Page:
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By Geoff Agombar

Local Journalism Initiative

Another fire in Farnham last night struck a business and two residences at 180 Rue Principale Ouest. The Friperie Brume has been destroyed and two adults and a child have lost their homes.

Patrick Morin, director of the Service de sécurité incendie de Farnham, estimates roughly forty firefighters from seven towns responded to the call. “The cold did not help but we had support from several towns. We were able to establish a rotation, so we could warm up.”

Valérie Beauchamp, spokesperson for the Sureté du Québec, confirms officers were called to a suspicious fire in a business and adjoining duplex around 11:30 p.m., and specialists are on site gathering evidence to determine the causes and circumstances that lead to the incident. No injuries are reported, and the affected residents have been relocated to be with friends.

This is the fourth fire to strike the community since Dec. 26. Calls for support and rumours are circulating on social media as the locals rally to help and struggle to make sense of the flurry of tragedies.

In the early morning hours of Boxing Day, ten people lost their homes following an electrical fire that destroyed four residences in three tightly packed buildings at the corner of Rue Saint-Jean and Rue Saint-Joseph. No residents or firefighters were injured.

On Dec. 29 around 9:30 p.m., an accident at Cantine chez Roger led to heavy smoke and water damage, but the structure survived. Reports said the origin was not electrical, as there were no outlets near the ignition point. Seemingly, residue from a deep fryer caught flame and a sprinkler system engaged but did not reach the full area engulfed. No injuries were reported.

On Dec. 31 around 11 p.m., firefighters responded to a blaze originating in the basement kitchen of another restaurant, Casa Medina at 340 Rue Principale Est. The kitchen was reportedly destroyed, but residences in the building above seemingly were not lost.

Like yesterday’s fire at the friperie, the local fire service noted potentially suspicious elements at the kitchen fire and forwarded the case to Sureté Québec for investigation. “Certain elements were considered suspect by us, but I don’t think the SQ determined it to be criminal,” Morin said. “SQ decisions are rarely transferred back down to us. That’s something I’m going to try and change this year.”

Beauchamp confirms that the Casa Medina fire is not yet closed, as certain investigative steps are still underway. “There were investigators on site to try and validate, and they concluded that it was possibly electrical or accidental. They conducted certain tests just to make sure it was not criminal, but I don't have results from some of the experts yet. What I can tell you is, it was pointing toward non-criminal.”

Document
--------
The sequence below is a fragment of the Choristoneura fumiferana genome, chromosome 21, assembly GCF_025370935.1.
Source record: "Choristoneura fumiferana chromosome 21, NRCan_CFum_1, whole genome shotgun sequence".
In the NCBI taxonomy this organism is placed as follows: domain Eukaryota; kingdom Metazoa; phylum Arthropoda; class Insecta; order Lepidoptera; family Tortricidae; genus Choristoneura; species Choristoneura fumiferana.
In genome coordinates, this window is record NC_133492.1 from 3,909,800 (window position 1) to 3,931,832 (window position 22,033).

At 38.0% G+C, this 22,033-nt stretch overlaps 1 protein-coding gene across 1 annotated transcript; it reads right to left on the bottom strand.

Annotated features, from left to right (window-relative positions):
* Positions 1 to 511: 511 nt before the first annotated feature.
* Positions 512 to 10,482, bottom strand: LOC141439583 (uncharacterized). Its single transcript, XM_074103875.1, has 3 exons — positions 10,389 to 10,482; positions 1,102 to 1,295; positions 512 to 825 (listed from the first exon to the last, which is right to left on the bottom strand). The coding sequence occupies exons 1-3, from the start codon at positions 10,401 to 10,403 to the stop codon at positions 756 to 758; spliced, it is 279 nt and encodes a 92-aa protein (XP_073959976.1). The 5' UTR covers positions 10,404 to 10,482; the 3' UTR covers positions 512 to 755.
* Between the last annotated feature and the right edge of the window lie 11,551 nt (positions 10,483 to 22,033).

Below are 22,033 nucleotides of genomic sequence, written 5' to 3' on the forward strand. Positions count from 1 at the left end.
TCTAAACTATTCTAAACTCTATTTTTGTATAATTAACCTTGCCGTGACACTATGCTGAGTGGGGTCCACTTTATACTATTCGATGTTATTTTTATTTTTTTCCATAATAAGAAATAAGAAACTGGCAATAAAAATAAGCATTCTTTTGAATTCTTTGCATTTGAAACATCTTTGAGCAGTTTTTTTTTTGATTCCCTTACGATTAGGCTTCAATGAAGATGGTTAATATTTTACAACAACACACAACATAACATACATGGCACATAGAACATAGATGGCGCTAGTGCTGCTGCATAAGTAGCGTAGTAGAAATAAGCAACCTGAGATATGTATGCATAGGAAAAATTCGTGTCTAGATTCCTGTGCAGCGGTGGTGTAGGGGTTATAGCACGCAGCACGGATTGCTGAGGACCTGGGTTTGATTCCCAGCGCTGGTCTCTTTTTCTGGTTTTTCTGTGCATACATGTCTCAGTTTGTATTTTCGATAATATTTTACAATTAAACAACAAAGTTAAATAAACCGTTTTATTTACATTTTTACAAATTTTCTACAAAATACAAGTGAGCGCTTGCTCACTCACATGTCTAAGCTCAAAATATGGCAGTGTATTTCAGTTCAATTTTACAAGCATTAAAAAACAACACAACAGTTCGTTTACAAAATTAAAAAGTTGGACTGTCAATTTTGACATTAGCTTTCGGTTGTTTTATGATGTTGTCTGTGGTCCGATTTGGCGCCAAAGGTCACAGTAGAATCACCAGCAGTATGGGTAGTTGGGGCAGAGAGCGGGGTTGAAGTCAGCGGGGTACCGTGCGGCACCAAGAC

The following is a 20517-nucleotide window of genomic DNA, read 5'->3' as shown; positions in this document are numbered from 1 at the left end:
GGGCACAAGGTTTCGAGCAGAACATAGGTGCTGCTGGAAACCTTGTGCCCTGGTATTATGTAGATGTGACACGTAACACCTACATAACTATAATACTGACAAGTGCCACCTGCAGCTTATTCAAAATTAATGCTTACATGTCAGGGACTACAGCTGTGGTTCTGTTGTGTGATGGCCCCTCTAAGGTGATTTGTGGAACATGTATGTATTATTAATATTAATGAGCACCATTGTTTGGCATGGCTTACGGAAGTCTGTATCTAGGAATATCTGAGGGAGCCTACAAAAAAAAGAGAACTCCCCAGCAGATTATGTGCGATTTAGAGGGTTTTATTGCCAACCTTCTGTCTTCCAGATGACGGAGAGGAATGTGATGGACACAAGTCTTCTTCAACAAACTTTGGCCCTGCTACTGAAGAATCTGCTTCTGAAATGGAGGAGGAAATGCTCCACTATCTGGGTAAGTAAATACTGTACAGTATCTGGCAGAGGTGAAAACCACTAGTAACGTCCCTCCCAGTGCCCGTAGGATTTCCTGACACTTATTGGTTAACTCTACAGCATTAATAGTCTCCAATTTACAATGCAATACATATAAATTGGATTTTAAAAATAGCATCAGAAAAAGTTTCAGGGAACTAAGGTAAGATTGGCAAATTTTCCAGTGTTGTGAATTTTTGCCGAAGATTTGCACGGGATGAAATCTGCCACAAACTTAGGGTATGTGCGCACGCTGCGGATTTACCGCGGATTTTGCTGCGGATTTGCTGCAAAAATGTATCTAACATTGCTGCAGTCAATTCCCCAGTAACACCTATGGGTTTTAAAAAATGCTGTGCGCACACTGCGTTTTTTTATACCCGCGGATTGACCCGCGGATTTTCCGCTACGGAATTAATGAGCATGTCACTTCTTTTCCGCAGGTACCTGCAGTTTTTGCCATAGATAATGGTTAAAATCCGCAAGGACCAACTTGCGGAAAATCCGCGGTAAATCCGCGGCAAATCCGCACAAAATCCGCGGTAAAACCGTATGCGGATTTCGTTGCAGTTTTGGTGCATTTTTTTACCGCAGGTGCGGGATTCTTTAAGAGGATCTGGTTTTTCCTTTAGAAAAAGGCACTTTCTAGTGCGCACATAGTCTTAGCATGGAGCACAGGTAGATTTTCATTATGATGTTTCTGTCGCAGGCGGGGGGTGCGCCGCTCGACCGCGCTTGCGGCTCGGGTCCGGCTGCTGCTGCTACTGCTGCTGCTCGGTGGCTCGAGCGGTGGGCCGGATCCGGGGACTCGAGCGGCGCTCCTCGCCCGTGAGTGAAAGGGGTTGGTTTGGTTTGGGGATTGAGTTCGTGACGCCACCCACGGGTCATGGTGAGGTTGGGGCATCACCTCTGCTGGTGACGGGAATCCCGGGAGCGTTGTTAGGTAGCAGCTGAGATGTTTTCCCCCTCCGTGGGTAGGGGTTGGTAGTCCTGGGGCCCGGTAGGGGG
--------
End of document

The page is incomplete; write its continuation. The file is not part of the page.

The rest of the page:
Reached by telephone Wednesday afternoon, Farnham mayor Patrick Melchior was unavailable to talk as he was in an emergency session called to talk with police and fire services. After each incident, Melchior has been active on social media and in the press to discourage rumours, reassure the community and recount actions underway in the community to support the residents and businesses directly affected.

It is true that fires in Farnham have been a frequent topic of concern recently. In mid-June, there were reports of three suspicious fires on a single weekend. A Friday night fire that damaged a small bridge, then a Saturday morning fire in the siding of a new building the next morning, then the following evening in a downtown building scheduled for demolition within days. Later that month, a 45-year-old man was arrested for an arson case dating back to fall 2019. Another restaurant fire on St-Paul Street on June 30 was also considered suspicious enough to warrant investigation at the time.

Last November, a suspicious fire due to a short circuit in the electrical did more than $100,000 damage to construction vehicles, equipment and inventory in a garage behind a Rue Principale residence. A 57-year-old man was arrested and charged with theft and arson within twelve hours.

Like the mayor, Morin recognizes the tendency to draw connections when so many incidents occur in such a short period. Initial reports of suspicions inevitably generate greater attention and concern than the subsequent determinations that those suspicions proved unfounded.

“It is very hard to explain. There are years when there are very few fires and there are years when there are many. When it's not criminal there is nothing to link them, so it's hard to predict,” Morin says.

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